Those Who Remember
September 12 - November 2, 2013
Salomon Contemporary is proud to begin our 2013/2014 season with Ned Smyth: Those Who Remember at our new location: 525-531 West 26th Street, 4th Floor. Known primarily as a sculptor, Smyth has an extensive body of work spanning more than three decades that includes site-specific public sculptures and architectural concrete installations. His more recent focus has been organic objects enlarged from 3D models scanned from his collection of stones. Broken from mountains, these stones have been carried, tumbled, and ground for thousands of miles, and finally dropped at a glacial moraine where they are smoothed by sand, gravel, and water. In this exhibition, Smyth will present a series of large photographs that explore and record these stones.
Having made sculptures with the volumes and forms of these stones, Smyth adds a compelling new dimension to his research by recording the textures and volumes of their surfaces at a monumental scale. A minor detail or grain on the surface of a 4" stone now becomes a landscape at 4' tall. Smyth photographs the stones in a 12' light box, then de-saturates the print to bring the image towards black and white while still maintaining its richness. From his studio on Shelter Island, Smyth's intense interest in nature and history focuses on the natural history of his own environment, with a reverence for the very beginnings of matter.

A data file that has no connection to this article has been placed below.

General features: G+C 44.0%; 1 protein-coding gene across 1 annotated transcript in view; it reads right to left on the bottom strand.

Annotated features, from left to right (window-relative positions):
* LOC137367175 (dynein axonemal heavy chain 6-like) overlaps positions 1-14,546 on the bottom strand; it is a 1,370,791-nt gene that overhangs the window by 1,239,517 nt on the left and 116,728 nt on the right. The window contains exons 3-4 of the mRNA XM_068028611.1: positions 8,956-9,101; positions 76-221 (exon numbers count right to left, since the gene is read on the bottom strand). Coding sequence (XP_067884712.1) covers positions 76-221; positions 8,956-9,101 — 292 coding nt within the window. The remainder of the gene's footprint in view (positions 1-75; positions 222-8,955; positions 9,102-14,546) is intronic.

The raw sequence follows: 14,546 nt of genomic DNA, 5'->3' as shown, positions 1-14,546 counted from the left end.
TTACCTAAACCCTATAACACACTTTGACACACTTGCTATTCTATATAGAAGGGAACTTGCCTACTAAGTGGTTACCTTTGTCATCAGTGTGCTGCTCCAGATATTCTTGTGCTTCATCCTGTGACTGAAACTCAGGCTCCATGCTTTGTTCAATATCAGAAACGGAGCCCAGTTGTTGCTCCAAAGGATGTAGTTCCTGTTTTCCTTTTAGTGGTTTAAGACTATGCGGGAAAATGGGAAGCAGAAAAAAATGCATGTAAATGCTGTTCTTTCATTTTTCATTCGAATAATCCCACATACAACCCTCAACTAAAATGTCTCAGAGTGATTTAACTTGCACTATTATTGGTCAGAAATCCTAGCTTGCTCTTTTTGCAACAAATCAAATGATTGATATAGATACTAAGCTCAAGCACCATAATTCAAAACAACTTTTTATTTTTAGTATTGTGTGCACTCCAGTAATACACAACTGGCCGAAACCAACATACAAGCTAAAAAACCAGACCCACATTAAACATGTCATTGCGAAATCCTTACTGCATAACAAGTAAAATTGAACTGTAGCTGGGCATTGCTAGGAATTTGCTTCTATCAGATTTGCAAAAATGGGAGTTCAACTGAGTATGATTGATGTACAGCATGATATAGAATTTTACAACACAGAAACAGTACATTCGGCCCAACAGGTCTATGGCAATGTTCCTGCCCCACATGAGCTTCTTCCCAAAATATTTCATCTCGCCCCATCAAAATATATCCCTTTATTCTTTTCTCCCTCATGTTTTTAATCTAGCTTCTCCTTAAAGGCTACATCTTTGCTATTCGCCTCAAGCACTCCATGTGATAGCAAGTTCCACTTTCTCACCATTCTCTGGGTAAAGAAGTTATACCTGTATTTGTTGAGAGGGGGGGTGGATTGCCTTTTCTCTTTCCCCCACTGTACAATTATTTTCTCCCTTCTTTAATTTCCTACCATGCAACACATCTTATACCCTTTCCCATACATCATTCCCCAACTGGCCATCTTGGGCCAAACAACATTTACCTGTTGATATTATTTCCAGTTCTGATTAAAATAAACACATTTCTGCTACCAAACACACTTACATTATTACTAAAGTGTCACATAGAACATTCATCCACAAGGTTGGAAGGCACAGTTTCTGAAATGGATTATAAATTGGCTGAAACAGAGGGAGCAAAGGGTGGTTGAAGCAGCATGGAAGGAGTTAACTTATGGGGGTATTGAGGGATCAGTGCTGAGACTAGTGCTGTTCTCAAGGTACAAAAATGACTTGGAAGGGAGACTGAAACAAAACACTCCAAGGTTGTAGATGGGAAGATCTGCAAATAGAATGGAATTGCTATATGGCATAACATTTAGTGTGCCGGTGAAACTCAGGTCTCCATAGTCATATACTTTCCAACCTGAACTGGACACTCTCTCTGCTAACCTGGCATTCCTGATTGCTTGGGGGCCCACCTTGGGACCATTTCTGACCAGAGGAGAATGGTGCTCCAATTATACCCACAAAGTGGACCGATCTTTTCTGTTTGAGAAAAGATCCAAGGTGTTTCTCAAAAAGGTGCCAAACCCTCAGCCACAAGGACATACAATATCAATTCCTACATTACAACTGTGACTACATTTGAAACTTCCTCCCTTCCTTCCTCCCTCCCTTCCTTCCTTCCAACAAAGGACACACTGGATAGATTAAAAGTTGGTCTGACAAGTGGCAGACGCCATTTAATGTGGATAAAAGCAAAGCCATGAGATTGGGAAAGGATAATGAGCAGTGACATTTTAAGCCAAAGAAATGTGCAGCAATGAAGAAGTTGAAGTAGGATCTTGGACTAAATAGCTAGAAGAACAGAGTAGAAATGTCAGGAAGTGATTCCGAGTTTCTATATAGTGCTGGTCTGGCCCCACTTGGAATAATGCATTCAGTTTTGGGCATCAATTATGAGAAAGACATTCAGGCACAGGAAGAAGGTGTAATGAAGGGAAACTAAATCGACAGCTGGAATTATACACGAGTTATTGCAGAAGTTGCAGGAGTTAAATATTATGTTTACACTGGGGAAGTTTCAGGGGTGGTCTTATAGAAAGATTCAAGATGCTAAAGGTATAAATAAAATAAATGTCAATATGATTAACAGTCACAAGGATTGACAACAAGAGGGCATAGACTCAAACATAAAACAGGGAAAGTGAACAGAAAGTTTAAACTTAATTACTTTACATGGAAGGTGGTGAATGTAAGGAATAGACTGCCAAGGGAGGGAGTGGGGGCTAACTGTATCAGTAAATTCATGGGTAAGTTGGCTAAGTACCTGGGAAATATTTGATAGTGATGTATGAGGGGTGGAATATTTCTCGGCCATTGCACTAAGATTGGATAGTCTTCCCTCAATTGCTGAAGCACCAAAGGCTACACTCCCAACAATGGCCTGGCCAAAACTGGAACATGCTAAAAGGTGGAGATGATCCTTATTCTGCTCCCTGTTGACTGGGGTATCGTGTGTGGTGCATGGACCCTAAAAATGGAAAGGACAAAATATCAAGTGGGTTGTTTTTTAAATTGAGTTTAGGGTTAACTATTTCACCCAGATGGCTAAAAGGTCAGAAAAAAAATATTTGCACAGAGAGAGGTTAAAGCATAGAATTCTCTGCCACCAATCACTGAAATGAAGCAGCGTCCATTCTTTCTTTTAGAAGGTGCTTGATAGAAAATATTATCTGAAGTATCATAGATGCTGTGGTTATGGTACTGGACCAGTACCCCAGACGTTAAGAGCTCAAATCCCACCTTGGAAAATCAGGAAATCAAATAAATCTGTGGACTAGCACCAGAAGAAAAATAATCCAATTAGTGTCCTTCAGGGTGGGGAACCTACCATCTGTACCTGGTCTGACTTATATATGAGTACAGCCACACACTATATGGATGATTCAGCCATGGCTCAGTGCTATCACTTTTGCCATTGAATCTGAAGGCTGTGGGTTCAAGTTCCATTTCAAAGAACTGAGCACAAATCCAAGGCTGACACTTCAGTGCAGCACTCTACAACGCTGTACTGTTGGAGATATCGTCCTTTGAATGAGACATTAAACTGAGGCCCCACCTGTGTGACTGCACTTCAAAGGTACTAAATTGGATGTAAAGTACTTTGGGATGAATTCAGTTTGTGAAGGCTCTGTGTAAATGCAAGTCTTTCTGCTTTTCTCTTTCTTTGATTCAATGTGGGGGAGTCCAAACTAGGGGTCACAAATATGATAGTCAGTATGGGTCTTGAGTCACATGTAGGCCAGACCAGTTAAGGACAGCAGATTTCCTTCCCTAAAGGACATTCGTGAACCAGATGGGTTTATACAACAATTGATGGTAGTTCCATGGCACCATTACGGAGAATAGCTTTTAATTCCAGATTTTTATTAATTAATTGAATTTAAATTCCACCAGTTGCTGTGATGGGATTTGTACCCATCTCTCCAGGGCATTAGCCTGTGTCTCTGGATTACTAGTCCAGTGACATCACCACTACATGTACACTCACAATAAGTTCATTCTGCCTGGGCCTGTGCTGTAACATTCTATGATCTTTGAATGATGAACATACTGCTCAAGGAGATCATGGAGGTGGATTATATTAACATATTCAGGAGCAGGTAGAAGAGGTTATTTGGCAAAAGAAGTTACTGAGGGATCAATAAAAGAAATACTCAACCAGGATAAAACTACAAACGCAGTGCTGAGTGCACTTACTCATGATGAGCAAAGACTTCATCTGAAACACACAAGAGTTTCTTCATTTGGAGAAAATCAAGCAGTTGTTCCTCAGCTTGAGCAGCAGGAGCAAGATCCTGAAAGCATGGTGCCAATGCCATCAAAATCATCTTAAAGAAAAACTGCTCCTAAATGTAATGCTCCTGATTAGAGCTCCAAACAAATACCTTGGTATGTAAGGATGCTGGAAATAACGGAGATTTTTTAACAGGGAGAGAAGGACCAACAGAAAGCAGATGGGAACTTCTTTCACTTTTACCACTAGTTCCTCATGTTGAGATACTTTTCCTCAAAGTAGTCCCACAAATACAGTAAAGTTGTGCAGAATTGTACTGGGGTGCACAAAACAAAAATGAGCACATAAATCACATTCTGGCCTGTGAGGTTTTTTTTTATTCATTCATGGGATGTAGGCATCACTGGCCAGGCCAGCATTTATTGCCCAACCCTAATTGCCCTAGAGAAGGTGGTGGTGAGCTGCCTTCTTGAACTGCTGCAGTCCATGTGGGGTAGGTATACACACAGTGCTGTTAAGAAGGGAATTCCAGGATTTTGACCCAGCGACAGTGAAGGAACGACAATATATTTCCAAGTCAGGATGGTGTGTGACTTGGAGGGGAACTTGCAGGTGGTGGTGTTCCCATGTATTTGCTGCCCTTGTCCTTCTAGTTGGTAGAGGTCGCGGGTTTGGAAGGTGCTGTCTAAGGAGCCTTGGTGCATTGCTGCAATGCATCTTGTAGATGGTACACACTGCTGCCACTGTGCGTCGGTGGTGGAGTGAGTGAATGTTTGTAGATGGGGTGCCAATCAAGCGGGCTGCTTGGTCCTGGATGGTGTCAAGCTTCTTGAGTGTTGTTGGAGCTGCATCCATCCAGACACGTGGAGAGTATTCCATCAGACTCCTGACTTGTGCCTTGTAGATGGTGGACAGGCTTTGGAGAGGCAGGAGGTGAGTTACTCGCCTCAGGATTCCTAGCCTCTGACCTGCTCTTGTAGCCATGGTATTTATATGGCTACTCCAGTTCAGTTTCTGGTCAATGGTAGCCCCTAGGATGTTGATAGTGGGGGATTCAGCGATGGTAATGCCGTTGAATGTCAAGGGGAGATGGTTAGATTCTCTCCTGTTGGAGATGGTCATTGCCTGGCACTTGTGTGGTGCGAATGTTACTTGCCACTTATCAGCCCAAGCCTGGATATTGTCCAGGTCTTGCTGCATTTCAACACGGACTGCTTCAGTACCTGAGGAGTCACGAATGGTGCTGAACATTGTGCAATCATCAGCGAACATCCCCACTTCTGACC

Ned Smyth has been exhibiting his work since 1974 and has had international exhibitions in major museums and galleries including The Museum of Modern Art, the Whitney Museum of American Art, the Hirshhorn Museum, PS1, The Venice Biennale, Galerie Bruno Bischofberger, Galerie Rudolf Zwirner, and Holly Solomon Gallery. In 1977, Smyth was awarded his first public art installation—a fountain for the GSA. Since then, he has completed over thirty large-scale public projects including Upper Room, the first art project commissioned for Battery Park City, NY. After 1985, Smyth stopped showing in commercial galleries and instead, focused on producing monumental art for public spaces. This is Smyth's first series of work since 1985 made specifically to show in the New York City gallery context.